Who Shot First and Who Shot Last: Which one needs a lawyer?

Despite the typical scenario and what we see in the movies, many times the use of deadly force involves more than one LEO. I’ve responded to more than one Officer Involved Shooting (OIS) when several LEOs were in a position to use deadly force. More often than not, LEOs perceive deadly threats the same way and make the decision to use deadly force at the same time. However, that is not always the case.

I represented a LEO several years ago who was one of several LEOs facing a deadly threat. The LEOs, who never trained together and represented several jurisdictions, fired nearly simultaneously. Of course I represented the LEO who demonstrated the best marksmanship-he was the only one who hit the suspect. During the investigation, the question arose as to who shot first, who shot last and why? As is typical, there were LEOs who did not shoot. The criminal investigation necessarily focused on why those LEOs did not fire. This is not uncommon when more than one LEO is on the scene.

First, we must recognize why LEOs on the scene facing a deadly threat would perceive that threat differently. The answer is quite simple. As the United States Supreme Court stated in Graham v. Connor, LEOs must make decisions about the use of force “in circumstances that are tense, uncertain, and rapidly evolving[1].” The perspectives and views of each LEO will logically vary depending upon the distance to the threat, the angle of their view, their position of cover, the lighting, and many other factors. While this is normally not an issue such as with two LEOs observing a traffic violation, the facts surrounding an OIS and the decision to use deadly force are extremely fact specific. A suspect with a weapon in his right hand may represent an immediate perceived deadly threat to a LEO to the right of the suspect and no perceived threat to a LEO to his left who cannot see the weapon. So, it is more likely the norm that LEOs will perceive the threat, and the justification for the use of deadly force, at different times.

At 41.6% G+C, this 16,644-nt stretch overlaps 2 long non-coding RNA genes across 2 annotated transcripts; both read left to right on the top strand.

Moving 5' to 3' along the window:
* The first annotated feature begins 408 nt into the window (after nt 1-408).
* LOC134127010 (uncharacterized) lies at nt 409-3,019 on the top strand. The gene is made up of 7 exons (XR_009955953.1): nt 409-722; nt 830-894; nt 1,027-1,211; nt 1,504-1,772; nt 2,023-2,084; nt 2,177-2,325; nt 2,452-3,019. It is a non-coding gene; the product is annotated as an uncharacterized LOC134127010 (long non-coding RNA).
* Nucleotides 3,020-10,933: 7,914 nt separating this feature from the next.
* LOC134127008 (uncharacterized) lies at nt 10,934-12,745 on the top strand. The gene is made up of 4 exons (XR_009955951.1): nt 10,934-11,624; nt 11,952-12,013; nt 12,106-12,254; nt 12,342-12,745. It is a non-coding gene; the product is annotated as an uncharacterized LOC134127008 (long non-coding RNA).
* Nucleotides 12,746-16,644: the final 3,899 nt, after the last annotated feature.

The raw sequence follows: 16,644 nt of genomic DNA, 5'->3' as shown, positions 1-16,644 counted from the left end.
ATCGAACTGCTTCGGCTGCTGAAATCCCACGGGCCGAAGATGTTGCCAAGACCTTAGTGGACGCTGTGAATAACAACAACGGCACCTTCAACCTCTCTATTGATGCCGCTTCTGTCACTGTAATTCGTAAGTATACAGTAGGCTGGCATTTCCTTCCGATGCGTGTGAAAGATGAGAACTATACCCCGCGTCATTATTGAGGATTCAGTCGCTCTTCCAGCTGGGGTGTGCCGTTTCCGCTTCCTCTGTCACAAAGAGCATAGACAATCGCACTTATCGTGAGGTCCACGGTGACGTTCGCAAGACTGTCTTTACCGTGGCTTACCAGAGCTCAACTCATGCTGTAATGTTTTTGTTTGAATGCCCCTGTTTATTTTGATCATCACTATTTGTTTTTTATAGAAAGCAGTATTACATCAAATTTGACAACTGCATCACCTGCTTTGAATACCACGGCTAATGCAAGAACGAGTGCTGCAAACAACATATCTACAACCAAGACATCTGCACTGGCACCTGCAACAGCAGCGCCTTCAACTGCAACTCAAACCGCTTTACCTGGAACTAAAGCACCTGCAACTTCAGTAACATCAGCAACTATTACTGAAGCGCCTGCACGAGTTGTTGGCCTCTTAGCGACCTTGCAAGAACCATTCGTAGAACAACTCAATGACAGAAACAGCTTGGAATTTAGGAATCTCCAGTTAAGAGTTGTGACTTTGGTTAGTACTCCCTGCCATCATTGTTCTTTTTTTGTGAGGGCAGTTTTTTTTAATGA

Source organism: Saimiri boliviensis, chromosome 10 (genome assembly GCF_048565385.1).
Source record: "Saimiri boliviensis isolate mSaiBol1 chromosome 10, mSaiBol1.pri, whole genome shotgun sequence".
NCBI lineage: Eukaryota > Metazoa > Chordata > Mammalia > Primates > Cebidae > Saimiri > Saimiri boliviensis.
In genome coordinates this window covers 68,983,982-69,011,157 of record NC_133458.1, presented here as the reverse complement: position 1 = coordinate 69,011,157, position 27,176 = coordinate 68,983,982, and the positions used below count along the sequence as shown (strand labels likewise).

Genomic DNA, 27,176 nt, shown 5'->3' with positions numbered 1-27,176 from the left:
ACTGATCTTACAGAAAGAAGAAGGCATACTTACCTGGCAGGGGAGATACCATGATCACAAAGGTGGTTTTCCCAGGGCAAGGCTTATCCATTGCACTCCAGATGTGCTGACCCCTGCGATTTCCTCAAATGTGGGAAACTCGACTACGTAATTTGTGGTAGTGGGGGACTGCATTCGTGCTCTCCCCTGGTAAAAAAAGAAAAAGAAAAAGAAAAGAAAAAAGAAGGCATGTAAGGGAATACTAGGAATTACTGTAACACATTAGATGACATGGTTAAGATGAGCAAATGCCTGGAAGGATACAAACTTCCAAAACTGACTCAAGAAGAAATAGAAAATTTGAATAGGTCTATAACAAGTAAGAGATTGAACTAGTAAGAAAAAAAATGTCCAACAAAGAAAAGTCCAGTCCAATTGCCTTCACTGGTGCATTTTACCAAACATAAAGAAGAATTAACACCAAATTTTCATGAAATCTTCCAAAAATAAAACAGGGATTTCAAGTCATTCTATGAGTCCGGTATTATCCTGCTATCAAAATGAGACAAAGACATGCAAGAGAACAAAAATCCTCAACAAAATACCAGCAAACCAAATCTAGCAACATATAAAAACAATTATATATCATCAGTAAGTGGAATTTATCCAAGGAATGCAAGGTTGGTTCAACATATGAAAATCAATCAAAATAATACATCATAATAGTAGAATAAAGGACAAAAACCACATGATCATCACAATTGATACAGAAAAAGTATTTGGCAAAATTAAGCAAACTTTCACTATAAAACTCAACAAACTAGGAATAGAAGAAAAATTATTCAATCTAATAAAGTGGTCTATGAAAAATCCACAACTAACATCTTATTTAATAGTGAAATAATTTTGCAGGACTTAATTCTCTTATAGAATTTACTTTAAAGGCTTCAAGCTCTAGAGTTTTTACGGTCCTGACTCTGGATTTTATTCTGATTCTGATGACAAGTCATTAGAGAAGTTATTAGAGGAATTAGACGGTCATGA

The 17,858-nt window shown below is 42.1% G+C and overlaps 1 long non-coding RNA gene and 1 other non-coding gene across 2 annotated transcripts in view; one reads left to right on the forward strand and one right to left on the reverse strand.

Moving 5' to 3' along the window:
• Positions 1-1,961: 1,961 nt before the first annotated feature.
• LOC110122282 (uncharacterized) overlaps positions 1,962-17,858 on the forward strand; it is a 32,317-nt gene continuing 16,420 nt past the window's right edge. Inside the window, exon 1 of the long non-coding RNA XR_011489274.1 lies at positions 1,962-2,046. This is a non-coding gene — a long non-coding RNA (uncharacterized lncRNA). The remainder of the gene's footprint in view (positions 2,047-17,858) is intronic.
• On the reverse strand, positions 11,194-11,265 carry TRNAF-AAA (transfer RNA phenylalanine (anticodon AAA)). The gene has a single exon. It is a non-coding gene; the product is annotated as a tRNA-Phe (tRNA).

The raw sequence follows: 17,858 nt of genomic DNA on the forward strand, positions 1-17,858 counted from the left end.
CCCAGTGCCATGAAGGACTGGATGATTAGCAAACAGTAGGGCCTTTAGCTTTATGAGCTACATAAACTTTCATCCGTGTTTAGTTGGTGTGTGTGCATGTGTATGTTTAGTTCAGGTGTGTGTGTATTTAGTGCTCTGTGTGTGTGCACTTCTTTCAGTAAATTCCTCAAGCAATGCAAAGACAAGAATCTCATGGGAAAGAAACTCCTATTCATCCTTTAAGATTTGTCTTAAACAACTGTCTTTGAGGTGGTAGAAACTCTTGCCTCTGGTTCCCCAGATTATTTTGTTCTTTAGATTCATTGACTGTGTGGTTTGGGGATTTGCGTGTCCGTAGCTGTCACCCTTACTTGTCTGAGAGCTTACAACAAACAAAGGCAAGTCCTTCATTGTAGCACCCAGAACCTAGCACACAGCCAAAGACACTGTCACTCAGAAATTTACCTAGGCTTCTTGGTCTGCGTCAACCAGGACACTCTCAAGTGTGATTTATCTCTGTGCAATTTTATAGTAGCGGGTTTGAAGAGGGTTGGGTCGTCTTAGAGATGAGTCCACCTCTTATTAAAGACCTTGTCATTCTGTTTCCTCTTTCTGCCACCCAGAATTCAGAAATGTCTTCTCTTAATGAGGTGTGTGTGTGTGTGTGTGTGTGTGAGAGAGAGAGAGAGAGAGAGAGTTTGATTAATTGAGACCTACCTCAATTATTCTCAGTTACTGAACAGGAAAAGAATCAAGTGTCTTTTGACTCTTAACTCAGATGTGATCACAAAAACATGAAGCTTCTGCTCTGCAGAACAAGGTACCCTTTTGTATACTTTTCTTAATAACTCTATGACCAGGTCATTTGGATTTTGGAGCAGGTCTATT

Second, even if LEOs see a threat at the same time and simultaneously recognize it as an immediate deadly threat, their reactions will necessarily vary. Reaction to any stimulus varies by many factors including, but not limited to, age, prior experience, training and physical ability. So, it is conceivable that multiple LEOs facing the same threat may fire at different times and some may not fire at all.

Finally, unlike the bad guys in the movies and nearly western, suspects rarely fall over and die after one shot. Many times, the suspect will move toward the LEOs, turn to run, attempt to obtain cover or simply move while still in possession of a weapon. Perpetrators have also been known to continue shooting or attempting to deploy a weapon after being shot. In these instances, LEOs who did not initially perceive a threat may do so after the first shot is fired. This also explains why several LEOs may shoot at different times even though every shot may be a justified use of deadly force.

The important thing to remember after an OIS, especially one involving more than one LEO, is that every shot fired is a use of deadly force. Therefore, the LEOs must be able to articulate why they fired, why they continued firing, and why they stopped shooting. Even though the LEOs may not know which shots hit the suspect, they may be called upon to provide statements during criminal and administrative investigations. Consider that you may not know which LEOs actually shot the suspect for weeks after the incident. I do not recommend that any LEO speak with ANY investigators until they know if the suspect survived the encounter. There is too much emotion involved and as an attorney, there is a difference between an OIS investigation and a homicide investigation.

So, whether you fire the first shot or the last, you must be prepared to articulate your justification. Are convinced yet that you should have a lawyer respond to the scene any time you use deadly force? Stay safe.

[1] Graham v. Connor – 490 U.S. 386, 397 (1989).

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